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China Trade Slows Considerably

China’s economy continues to show signs of a dramatic slowdown. According to Trade data for July, exports hit a six-month low and dropped significantly from last month. Meanwhile, imports were up just 4.7 percent, suggesting China’s demand for commodities is shrinking.

These data, together with earlier reports that Chinese growth has slowed to its lowest level since the peak of the global financial crisis, is undoubtedly increasing the pressure on Beijing to take stimulative action. The government will want to keep the economy humming along smoothly during the potentially volatile leadership transition later this year.

But China is still suffering the aftereffects of the massive stimulus program introduced four years ago to combat the global financial crisis. Some analysts think the hangover from that program has left Beijing unable or unwilling to introduce similar measures this time around.

China could also let its currency depreciate, which could spur export growth. But U.S. politics could factor into that option, too. Mitt Romney, notably, has pledged to label China a currency manipulator if he wins the presidency—a reminder that any attempt by Beijing to further depreciate the renminbi could provoke a backlash.

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  • Jim.

    Centrally directed stimulus isn’t the answer.

    Allowing people the economic freedom to start businesses locally, seeing needs and filling needs, is the answer.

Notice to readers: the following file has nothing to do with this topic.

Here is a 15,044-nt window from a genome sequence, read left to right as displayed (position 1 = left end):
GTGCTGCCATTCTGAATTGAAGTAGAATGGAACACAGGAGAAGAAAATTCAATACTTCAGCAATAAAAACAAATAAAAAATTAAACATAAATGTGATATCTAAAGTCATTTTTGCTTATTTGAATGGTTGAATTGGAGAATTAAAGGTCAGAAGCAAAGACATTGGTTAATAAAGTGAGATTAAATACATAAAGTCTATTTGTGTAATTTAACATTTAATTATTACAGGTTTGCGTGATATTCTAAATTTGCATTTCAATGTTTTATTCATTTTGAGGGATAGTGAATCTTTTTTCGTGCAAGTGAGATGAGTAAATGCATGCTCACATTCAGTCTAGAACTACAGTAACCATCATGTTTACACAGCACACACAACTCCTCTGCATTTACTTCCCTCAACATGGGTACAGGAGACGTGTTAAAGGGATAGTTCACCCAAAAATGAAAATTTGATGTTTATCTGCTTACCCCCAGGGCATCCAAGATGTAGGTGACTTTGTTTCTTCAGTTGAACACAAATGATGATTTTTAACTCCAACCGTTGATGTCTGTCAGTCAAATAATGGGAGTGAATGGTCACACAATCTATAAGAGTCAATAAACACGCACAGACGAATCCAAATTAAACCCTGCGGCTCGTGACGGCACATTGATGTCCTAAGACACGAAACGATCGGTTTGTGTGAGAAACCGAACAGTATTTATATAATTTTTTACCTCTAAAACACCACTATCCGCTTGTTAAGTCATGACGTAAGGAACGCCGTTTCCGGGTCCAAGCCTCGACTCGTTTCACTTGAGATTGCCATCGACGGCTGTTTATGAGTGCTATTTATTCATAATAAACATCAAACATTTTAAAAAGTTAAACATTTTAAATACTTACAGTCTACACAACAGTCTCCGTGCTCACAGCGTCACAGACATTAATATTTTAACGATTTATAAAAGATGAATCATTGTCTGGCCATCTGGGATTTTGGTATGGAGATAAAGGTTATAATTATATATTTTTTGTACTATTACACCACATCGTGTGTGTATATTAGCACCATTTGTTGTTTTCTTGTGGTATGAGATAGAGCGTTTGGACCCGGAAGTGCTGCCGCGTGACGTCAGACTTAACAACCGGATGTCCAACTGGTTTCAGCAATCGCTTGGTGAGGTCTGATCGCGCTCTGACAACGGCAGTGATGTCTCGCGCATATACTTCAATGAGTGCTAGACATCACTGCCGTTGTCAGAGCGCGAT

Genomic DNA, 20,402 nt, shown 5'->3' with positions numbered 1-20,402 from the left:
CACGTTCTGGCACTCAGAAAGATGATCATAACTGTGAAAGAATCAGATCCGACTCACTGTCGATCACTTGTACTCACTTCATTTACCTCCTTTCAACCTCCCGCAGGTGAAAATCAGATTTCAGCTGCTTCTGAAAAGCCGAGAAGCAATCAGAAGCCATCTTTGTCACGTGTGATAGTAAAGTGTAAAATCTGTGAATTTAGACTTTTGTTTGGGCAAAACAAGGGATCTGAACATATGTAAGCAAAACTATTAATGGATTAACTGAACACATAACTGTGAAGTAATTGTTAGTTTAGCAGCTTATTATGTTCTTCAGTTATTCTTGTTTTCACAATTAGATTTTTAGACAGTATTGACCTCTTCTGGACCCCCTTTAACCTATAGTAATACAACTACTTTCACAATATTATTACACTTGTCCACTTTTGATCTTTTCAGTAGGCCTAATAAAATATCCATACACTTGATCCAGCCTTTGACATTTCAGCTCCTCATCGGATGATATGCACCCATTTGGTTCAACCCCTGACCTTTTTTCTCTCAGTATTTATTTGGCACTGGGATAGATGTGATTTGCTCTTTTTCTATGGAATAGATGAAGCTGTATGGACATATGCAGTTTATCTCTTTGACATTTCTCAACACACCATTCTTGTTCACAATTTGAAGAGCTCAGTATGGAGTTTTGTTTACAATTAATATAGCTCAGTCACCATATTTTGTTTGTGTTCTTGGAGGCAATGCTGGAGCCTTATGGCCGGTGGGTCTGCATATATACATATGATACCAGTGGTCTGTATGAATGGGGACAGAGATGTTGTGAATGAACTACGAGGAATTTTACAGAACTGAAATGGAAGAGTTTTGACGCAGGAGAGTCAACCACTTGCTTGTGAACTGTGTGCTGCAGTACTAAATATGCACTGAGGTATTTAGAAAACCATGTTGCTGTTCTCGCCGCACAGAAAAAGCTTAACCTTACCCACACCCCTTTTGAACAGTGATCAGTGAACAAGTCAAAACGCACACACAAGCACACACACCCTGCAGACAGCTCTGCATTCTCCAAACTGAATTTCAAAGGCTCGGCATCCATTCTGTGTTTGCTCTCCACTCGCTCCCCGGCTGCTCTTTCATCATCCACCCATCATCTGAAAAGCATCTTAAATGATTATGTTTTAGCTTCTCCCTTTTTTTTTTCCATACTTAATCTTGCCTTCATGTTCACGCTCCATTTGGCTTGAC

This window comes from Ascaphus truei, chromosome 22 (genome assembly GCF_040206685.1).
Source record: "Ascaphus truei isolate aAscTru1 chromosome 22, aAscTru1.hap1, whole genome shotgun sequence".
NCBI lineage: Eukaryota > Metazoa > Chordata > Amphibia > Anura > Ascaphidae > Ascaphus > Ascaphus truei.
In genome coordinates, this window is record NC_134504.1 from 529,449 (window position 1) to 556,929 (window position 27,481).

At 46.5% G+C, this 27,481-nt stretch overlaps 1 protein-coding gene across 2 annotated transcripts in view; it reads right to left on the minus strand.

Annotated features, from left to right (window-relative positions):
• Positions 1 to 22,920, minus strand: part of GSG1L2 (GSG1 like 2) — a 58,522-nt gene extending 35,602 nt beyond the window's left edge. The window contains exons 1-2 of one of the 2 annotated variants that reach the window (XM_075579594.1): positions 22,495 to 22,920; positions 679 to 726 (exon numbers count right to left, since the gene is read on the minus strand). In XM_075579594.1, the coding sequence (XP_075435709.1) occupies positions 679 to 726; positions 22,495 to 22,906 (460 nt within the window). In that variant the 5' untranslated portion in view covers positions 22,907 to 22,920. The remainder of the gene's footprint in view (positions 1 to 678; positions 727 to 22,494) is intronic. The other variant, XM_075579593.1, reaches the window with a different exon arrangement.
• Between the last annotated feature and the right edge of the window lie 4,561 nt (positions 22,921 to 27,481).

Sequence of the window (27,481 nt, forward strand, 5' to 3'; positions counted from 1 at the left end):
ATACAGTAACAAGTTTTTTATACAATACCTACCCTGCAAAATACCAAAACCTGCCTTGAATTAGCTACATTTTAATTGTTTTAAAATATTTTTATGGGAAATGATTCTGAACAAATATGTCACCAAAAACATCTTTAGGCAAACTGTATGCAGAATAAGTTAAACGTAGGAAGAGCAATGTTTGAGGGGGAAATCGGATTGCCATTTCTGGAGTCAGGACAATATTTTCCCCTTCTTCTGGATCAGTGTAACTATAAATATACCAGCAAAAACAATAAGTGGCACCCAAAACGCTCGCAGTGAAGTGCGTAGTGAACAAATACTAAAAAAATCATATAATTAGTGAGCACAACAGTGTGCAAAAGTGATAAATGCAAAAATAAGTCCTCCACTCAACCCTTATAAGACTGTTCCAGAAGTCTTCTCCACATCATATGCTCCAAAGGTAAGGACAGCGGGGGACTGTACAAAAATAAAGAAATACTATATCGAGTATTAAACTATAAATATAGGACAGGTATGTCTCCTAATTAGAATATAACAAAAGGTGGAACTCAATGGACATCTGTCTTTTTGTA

Decision-makers simply can’t be divorced from knowledge of local conditions. Look around you at the mall sometime. See those “Hollister, California” t-shirts? See the ones that celebrate the “Hollister Surf Club”? Guys… Hollister is inland. It’s a farming village, right next to “Garlic capital of the world” Gilroy.

    But people a thousand miles away– or even a hundred miles away– don’t seem to realize that, and wear the shirts as if the place was Hermosa Beach.

    Local awareness, local decision-makers… nothing beats it.

  • J R Yankovic

    @ Jim.:

    I praise our extraordinary techo-literacy – or techno-dependence, depending on your bias – which enables us to think in ways that not only transcend space, but make traditional forms of spatial and geographic knowledge irrelevant. “Hollister Surf Club” sounds really cool. So who cares whether Hollister is miles from the ocean? Where is the glory of cybercommerce if we can’t make a geography to suit our fancy, convenience and profit? As for whether that same progress is “making” us ignorant of knowledge former generations took for granted, what better way to COMPEL advance to the next level than by kicking away the ladder that led to the present tier?

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